Is Pork Bad for You and Is It Worse Than Beef

Is Pork Bad for You and Is It Worse Than Beef

Is Pork Bad for You, and Is It Worse Than Beef?

Pork is a versatile and flavorful meat that can be grilled, roasted, fried, or braised. It has lower levels of fat and cholesterol than beef but fewer minerals and vitamins.

Pork is pig meat. It can be grilled, roasted, fried, or braised. It is processed to make sausages, ham, bacon, and pulled pork. But is pork bad for you?

Here’s everything you need to know about the risks of eating pork and whether beef is better.

Like most foods, pork can be part of a balanced diet. However, you must consume it in moderation and cook it healthily. Pork is red meat that is rich in proteins, vitamins, and minerals, but it is also high in fat and cholesterol.

In particular, some pork cuts are high in saturated fatty acids, so-called bad fats. Excess saturated fats can increase your risk of heart problems, obesity, and other long-term illnesses. Undercooked pork also carries the risk of viral and bacterial infections that pass on from pigs to humans.

Here are some specific risks of eating pork:

Pork may carry the zoonotic hepatitis E virus, which can transmit from pigs to humans. Hepatitis E is a disease that causes inflammation and swelling in the liver. The genotype-3 hepatitis E virus is found in pigs, especially in their livers. Research shows that the virus can also be found in the kidneys and hearts of infected pigs.

Generally, pork muscle meat from the loin or tenderloin is safer to eat than the organs, but all pork should be thoroughly cooked. Eating raw or undercooked pork can increase your chances of becoming infected by hepatitis E.

Liver problems

Excessive consumption of certain substances can cause liver problems, like fatty liver disease, cirrhosis, and liver cancer. Research shows that pork consumption, like alcohol abuse, can increase the risk of liver problems.

Pork contains high amounts of saturated fat and omega-6 fatty acids like linoleic acid. These fats can worsen the effects of alcohol abuse and cause fatty liver disease. It can worsen liver health and lead to cirrhosis. The exact way pork affects the liver is still unclear and requires more research.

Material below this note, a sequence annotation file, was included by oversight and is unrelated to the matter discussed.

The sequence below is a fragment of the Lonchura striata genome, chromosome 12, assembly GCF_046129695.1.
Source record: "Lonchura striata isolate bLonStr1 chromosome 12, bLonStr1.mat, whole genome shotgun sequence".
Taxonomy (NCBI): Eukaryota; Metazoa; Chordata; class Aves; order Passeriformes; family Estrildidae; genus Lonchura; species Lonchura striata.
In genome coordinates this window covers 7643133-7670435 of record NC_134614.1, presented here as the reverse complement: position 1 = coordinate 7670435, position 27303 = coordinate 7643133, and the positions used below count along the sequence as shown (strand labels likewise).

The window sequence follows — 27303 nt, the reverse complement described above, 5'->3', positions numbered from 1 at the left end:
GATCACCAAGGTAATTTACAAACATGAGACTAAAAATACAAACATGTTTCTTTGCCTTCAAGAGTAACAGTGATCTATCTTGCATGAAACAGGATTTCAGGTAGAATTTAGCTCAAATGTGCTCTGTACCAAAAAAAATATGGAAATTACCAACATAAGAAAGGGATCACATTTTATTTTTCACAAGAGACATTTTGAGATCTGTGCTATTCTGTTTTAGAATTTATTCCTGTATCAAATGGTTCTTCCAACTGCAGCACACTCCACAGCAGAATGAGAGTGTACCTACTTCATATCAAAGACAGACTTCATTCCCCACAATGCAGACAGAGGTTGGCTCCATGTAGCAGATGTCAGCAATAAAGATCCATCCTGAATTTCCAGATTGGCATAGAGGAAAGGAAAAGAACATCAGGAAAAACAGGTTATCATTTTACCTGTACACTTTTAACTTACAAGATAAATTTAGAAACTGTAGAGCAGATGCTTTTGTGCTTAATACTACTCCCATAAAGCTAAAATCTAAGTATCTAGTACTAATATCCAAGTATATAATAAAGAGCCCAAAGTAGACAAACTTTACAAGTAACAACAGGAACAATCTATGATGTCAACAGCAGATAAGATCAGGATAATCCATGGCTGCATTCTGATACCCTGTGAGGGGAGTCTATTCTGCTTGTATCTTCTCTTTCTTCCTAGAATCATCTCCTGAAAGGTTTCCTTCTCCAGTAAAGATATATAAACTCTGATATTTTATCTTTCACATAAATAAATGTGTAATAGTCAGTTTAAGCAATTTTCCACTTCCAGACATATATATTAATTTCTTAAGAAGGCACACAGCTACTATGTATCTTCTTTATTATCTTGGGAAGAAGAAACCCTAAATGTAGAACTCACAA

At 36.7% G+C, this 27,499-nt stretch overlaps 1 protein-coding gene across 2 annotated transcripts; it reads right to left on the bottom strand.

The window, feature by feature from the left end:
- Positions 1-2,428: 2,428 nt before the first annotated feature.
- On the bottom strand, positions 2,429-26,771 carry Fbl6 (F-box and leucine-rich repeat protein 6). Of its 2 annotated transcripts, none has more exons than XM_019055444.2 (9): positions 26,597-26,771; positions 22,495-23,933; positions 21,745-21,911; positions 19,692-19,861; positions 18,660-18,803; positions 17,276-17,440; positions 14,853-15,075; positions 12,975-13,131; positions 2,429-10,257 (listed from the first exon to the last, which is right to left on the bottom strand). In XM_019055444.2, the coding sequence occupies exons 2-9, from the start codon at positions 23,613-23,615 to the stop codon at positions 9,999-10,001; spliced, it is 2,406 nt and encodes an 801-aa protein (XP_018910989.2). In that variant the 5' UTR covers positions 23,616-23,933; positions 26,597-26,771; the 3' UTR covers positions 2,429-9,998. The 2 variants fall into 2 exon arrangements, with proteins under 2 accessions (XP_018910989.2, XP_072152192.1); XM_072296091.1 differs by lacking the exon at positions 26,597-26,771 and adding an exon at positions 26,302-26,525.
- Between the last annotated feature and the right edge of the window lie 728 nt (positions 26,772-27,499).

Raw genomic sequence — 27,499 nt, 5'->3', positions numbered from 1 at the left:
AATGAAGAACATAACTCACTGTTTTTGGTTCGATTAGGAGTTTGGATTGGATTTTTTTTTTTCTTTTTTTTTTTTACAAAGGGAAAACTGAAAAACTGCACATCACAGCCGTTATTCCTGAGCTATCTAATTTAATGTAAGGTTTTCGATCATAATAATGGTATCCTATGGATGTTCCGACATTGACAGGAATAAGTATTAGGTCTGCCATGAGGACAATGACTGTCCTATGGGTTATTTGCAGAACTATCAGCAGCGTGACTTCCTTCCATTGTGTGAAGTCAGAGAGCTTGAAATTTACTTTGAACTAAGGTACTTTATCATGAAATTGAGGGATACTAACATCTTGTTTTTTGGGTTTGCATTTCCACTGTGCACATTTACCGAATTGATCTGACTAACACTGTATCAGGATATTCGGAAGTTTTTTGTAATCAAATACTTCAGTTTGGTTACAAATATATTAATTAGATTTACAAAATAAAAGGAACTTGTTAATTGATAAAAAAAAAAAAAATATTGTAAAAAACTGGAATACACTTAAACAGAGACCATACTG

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Multiple sclerosis is a long-term (chronic) neurological condition that affects the brain and spinal cord. It is unknown what causes it, but evidence suggests that pork consumption and fat intake can be associated with multiple sclerosis. Some research indicates that increased fat and pork intake may triple the risk of multiple sclerosis.


Yersinia enterocolitica is a type of harmful bacteria found in pigs. Handling or eating raw or undercooked pork contaminated with Yersinia can cause a zoonotic infection called yersiniosis. This illness affects your gut and can cause symptoms like abdominal pain, diarrhea, fever, and vomiting.

Yersiniosis can seriously affect children, older people, and those with a weakened immune system. It can lead to complications like blood poisoning due to bacterial growth (septicemia) and inflammatory conditions like reactive arthritis and erythema nodosum.


If pork is not handled or cooked properly, it can be a source of parasitic infections. Intestinal parasites like tapeworms can live in the gut of pigs. They are transmitted to humans through undercooked pork. A tapeworm infection (taeniasis) can cause diarrhea, weight loss, abdominal pain, and malnutrition. Sometimes, it can also cause cysticercosis, which may lead to seizures/epilepsy and muscle and eye damage.

Eating raw or undercooked pork can also cause trichinosis, an infection caused by parasitic roundworms. Trichinosis symptoms are generally mild, but they can become serious in the cases of older people. To reduce the risk of such parasitic infections, you should handle, store, and cook pork properly.

Chronic illnesses

A recent study revealed that eating red meat like pork makes gut bacteria produce the chemical trimethylamine N-oxide (TMAO) during digestion. Gut bacteria produce TMAO to digest red meat containing high levels of a chemical called L-carnitine.

Unfortunately, high TMAO levels in the blood can lead to inflammation and high blood sugar levels. Along with heart problems, TMAO may increase the risk of chronic kidney disease and type 2 diabetes. However, more research is required to properly understand the effects of TMAO in humans.

Is pork worse than beef?